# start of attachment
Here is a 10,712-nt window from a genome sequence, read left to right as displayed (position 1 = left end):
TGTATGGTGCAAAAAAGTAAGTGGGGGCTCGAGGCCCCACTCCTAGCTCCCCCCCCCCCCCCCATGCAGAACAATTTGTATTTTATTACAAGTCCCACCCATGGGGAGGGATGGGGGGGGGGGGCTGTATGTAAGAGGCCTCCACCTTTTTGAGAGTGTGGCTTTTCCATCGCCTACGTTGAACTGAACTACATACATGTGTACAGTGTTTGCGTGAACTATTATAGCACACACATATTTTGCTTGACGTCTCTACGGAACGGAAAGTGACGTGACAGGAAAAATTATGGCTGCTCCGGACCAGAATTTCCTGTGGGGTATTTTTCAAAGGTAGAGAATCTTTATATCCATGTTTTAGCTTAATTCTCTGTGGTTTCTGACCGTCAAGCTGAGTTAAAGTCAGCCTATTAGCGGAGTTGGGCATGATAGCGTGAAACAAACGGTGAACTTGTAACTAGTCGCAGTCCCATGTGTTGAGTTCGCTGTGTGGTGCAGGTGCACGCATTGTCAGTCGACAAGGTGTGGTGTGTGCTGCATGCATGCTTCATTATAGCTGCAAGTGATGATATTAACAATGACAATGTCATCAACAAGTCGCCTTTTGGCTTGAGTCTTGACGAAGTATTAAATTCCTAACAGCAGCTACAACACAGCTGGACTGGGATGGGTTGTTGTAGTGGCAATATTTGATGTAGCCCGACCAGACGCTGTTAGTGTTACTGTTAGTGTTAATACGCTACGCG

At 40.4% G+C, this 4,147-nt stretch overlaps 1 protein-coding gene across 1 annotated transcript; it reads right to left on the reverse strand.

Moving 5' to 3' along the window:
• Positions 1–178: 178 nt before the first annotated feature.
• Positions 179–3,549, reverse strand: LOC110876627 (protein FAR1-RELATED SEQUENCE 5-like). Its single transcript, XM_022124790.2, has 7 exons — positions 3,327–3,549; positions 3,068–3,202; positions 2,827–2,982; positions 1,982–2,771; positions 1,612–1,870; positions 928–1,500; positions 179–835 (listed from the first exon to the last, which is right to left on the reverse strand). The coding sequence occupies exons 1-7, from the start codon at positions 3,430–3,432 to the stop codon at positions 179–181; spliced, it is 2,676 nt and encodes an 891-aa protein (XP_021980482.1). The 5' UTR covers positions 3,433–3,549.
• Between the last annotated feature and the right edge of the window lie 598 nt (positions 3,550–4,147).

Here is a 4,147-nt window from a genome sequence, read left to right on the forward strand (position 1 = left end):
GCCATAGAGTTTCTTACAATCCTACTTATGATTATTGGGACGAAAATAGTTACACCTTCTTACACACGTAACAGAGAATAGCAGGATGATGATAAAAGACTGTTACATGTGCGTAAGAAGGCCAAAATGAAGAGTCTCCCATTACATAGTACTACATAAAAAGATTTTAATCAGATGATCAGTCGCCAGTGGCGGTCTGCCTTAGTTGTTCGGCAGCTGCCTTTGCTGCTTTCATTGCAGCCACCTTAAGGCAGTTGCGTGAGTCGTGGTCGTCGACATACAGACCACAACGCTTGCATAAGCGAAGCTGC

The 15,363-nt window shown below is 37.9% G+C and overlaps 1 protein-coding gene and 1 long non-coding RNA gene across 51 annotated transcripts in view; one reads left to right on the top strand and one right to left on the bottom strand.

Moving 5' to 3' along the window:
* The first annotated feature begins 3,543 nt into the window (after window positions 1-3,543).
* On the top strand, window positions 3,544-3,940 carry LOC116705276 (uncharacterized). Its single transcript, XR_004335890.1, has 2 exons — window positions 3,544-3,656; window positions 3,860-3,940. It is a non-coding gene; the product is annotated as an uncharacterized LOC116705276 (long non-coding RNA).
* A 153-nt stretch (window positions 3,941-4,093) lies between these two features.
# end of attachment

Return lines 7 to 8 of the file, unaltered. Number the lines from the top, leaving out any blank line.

• Between the last annotated feature and the right edge of the window lie 598 nt (positions 3,550–4,147).

Here is a 4,147-nt window from a genome sequence, read left to right on the forward strand (position 1 = left end):